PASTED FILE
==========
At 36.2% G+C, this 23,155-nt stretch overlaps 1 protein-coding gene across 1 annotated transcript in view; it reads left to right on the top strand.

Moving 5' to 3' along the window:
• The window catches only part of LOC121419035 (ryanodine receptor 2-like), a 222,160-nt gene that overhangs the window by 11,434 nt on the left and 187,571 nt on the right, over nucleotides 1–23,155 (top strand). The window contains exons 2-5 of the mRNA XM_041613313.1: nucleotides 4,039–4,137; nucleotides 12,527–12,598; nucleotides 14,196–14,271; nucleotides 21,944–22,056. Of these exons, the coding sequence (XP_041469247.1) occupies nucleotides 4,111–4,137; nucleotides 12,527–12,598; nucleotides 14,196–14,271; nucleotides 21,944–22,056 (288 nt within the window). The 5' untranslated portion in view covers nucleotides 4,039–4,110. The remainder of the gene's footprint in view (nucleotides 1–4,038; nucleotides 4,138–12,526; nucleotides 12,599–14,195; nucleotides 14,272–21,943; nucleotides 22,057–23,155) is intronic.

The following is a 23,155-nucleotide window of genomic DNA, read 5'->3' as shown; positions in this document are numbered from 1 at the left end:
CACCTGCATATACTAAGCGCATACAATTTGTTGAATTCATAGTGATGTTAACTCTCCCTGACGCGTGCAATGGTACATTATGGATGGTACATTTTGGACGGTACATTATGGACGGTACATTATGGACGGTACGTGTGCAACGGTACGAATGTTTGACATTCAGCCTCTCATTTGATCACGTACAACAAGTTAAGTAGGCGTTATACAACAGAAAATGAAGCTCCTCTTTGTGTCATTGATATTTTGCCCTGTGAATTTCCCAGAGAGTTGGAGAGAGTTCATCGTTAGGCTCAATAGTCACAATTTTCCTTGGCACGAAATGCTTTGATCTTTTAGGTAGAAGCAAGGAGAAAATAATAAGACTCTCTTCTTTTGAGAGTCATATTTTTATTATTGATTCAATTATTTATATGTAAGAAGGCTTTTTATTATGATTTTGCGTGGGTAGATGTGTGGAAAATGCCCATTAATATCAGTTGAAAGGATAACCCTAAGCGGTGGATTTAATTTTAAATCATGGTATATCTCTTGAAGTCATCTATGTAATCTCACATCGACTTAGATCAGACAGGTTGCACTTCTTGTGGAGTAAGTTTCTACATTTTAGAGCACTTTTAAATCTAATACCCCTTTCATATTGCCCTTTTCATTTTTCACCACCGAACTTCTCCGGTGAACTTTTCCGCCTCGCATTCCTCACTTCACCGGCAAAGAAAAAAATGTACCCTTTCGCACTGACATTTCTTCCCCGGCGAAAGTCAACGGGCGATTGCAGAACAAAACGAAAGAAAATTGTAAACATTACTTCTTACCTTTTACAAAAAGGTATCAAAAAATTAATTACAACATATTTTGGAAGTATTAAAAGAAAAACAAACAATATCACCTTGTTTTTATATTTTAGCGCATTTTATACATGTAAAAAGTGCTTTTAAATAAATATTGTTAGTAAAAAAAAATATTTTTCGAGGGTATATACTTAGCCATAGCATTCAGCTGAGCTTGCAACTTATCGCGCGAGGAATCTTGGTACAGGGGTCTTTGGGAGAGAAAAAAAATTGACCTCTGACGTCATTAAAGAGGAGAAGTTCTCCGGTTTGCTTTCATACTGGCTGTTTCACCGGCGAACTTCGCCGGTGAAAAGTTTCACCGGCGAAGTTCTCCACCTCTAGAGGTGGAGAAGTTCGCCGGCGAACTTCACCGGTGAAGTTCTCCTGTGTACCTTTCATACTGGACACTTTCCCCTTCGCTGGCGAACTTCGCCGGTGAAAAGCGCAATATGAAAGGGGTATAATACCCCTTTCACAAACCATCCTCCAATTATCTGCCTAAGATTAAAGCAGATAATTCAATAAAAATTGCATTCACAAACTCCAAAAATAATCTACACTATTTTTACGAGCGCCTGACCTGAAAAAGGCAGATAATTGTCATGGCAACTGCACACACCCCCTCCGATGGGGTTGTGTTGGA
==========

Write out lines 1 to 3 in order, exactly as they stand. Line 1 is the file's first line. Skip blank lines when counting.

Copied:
At 36.2% G+C, this 23,155-nt stretch overlaps 1 protein-coding gene across 1 annotated transcript in view; it reads left to right on the top strand.

Moving 5' to 3' along the window:
• The window catches only part of LOC121419035 (ryanodine receptor 2-like), a 222,160-nt gene that overhangs the window by 11,434 nt on the left and 187,571 nt on the right, over nucleotides 1–23,155 (top strand). The window contains exons 2-5 of the mRNA XM_041613313.1: nucleotides 4,039–4,137; nucleotides 12,527–12,598; nucleotides 14,196–14,271; nucleotides 21,944–22,056. Of these exons, the coding sequence (XP_041469247.1) occupies nucleotides 4,111–4,137; nucleotides 12,527–12,598; nucleotides 14,196–14,271; nucleotides 21,944–22,056 (288 nt within the window). The 5' untranslated portion in view covers nucleotides 4,039–4,110. The remainder of the gene's footprint in view (nucleotides 1–4,038; nucleotides 4,138–12,526; nucleotides 12,599–14,195; nucleotides 14,272–21,943; nucleotides 22,057–23,155) is intronic.